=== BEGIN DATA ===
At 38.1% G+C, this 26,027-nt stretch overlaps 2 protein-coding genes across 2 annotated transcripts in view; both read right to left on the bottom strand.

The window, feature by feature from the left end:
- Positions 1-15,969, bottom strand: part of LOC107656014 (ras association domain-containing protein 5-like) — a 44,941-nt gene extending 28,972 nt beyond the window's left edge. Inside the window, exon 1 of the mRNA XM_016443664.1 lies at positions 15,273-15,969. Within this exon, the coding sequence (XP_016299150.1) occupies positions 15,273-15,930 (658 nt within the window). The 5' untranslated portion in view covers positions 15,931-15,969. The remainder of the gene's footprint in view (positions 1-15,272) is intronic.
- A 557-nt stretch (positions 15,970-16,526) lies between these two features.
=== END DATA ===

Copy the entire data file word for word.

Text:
At 38.1% G+C, this 26,027-nt stretch overlaps 2 protein-coding genes across 2 annotated transcripts in view; both read right to left on the bottom strand.

The window, feature by feature from the left end:
- Positions 1-15,969, bottom strand: part of LOC107656014 (ras association domain-containing protein 5-like) — a 44,941-nt gene extending 28,972 nt beyond the window's left edge. Inside the window, exon 1 of the mRNA XM_016443664.1 lies at positions 15,273-15,969. Within this exon, the coding sequence (XP_016299150.1) occupies positions 15,273-15,930 (658 nt within the window). The 5' untranslated portion in view covers positions 15,931-15,969. The remainder of the gene's footprint in view (positions 1-15,272) is intronic.
- A 557-nt stretch (positions 15,970-16,526) lies between these two features.